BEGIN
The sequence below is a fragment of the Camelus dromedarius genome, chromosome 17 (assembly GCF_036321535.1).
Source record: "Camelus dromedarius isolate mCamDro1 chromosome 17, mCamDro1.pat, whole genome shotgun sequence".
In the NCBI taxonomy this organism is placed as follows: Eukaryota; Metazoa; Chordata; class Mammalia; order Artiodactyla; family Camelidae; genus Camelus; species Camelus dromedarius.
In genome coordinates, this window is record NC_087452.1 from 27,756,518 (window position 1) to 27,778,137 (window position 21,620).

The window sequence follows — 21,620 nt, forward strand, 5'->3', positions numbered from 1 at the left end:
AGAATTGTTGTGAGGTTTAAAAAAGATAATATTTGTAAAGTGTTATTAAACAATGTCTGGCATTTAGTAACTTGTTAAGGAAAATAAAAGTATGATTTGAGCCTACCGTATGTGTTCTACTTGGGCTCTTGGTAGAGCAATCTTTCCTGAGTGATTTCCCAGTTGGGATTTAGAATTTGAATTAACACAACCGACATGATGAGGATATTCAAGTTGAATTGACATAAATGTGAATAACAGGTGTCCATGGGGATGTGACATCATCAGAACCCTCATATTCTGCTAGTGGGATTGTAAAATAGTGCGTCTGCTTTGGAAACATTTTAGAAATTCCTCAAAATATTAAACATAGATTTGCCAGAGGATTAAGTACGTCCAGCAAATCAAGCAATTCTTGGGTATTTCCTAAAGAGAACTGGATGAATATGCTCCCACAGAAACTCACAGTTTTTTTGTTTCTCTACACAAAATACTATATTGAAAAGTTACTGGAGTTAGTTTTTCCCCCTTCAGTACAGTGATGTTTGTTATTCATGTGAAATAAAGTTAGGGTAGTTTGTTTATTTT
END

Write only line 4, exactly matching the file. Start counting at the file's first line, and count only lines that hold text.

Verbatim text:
In genome coordinates, this window is record NC_087452.1 from 27,756,518 (window position 1) to 27,778,137 (window position 21,620).